Information Privacy/Information Property
University of Michigan Law School
Stanford Law Review, Vol. 52, No. 5, May 2000
From most objective standpoints, protecting information privacy though industry self-regulation is an abject failure. The current political climate has been hostile to proposals for meaningful privacy regulation. Privacy advocates have been casting around for some third alternative and a number of them have fastened on the idea that data privacy can be cast as a property right. People should own information about themselves, and, as owners of property, should be entitled to control what is done with it. The essay explores that proposal. I review the recent enthusiasm for protecting data privacy as if it were property, and identify some of the reasons for its appeal. I examine the model and conclude that a property rights approach would be unlikely to improve matters; indeed, it would tend to encourage the market in personal data rather than constraining it. After critiquing the property model, I search for a different paradigm, and explore the possibility that tort law might support a workable approach to data privacy. Current law does not provide a tort remedy for invasion of data privacy, but there are a number of different strands in tort jurisprudence that might be extended to encompass one. In particular, a rubric based loosely on breach of confidence might persuade courts to recognize at least limited data privacy rights. I conclude, however, that while the tort solution is preferable to a property rights approach, it is likely to offer only modest protection. Common law remedies are by their nature incremental, and achieving widespread adoption of novel common law causes of action is inevitably a slow process. Even established common law remedies, moreover, are vulnerable to statutory preemption. Although a rash of state tort law decisions protecting data privacy might supply the most compelling impetus to federal regulation we are likely to achieve, the resulting protection scheme is unlikely to satisfy those of us who believe that data privacy is worth protecting.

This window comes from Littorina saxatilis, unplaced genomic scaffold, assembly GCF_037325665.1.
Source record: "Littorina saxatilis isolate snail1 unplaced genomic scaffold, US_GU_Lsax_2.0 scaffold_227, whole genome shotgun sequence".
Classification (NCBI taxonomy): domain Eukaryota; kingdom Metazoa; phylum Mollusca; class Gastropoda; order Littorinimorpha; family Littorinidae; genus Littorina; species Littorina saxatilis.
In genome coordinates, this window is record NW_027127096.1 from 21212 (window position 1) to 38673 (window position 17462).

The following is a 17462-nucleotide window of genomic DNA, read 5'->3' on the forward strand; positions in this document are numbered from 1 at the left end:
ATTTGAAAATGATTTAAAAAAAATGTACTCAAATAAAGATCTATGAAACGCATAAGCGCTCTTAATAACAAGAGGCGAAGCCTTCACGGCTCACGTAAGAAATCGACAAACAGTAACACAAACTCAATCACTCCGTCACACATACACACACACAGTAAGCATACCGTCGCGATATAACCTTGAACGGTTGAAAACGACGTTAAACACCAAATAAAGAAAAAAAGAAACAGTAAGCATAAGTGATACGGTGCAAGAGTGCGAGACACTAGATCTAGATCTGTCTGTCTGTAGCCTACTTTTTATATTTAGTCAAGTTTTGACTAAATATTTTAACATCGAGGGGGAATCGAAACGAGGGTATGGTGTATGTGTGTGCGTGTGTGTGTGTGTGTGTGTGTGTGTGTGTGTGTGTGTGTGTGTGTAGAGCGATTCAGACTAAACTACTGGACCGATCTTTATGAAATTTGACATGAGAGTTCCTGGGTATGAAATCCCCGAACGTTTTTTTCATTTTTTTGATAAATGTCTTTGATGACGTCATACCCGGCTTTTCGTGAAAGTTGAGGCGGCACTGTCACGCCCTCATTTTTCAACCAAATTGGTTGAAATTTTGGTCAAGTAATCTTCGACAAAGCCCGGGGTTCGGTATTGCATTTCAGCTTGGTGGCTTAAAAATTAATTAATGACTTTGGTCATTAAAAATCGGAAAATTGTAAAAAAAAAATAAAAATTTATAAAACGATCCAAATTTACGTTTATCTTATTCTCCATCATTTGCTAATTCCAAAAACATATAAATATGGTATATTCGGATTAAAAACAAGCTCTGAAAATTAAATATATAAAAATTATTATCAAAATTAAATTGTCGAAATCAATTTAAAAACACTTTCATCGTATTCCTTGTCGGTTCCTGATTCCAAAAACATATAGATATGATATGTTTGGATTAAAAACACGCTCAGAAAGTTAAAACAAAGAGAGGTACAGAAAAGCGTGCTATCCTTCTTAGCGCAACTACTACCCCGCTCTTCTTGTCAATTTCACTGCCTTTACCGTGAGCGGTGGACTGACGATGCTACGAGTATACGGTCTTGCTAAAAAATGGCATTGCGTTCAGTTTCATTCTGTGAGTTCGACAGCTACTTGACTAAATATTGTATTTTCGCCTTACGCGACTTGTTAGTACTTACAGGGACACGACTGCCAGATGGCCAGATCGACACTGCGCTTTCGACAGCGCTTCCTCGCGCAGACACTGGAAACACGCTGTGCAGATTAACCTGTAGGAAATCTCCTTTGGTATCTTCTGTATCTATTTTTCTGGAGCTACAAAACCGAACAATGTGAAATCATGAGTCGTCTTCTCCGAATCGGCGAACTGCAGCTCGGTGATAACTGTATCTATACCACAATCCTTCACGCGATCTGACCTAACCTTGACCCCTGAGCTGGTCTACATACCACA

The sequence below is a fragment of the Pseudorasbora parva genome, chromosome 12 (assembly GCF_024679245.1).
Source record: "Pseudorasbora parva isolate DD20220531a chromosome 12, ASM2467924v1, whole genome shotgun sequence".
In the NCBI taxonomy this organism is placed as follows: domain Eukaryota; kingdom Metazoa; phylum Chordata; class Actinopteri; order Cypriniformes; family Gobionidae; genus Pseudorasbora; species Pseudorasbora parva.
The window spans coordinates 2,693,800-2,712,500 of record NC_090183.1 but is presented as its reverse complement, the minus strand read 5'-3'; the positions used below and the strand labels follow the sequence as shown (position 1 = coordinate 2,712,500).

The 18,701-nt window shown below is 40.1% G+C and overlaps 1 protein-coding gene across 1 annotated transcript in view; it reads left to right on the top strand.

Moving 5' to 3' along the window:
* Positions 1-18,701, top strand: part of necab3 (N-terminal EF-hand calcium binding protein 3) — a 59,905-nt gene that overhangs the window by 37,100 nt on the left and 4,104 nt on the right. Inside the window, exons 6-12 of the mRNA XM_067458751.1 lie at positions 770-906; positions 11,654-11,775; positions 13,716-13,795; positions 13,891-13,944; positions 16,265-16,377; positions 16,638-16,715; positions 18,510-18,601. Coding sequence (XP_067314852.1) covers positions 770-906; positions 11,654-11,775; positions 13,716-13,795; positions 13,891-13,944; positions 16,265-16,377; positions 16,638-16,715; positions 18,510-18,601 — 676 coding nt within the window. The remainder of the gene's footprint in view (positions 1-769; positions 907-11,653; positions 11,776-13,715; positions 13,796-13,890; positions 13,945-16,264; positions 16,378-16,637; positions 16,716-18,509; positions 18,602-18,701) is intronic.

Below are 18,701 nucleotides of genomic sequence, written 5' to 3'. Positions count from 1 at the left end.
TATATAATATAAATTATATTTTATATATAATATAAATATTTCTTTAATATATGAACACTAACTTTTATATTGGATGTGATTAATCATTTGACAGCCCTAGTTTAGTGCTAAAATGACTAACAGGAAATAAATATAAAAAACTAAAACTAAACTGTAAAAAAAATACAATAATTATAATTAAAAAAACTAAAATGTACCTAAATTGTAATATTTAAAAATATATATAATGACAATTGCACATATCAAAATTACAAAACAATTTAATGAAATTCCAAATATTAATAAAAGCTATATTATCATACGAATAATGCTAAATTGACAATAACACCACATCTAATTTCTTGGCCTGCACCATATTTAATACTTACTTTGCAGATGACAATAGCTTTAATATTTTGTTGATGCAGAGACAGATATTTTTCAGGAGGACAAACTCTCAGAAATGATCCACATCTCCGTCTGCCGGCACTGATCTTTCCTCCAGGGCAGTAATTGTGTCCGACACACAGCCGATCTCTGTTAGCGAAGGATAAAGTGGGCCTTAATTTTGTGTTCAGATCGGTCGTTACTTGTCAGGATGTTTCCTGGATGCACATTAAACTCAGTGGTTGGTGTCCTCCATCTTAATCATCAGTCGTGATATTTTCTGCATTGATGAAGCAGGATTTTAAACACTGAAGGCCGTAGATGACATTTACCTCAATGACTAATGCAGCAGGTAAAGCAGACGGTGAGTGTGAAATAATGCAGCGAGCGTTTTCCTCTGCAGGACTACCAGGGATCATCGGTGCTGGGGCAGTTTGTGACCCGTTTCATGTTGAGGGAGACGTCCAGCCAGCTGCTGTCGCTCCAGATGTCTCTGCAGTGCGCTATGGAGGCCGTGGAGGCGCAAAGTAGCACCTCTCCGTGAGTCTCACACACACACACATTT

Accepted Paper Series
Date posted: April 9, 2000
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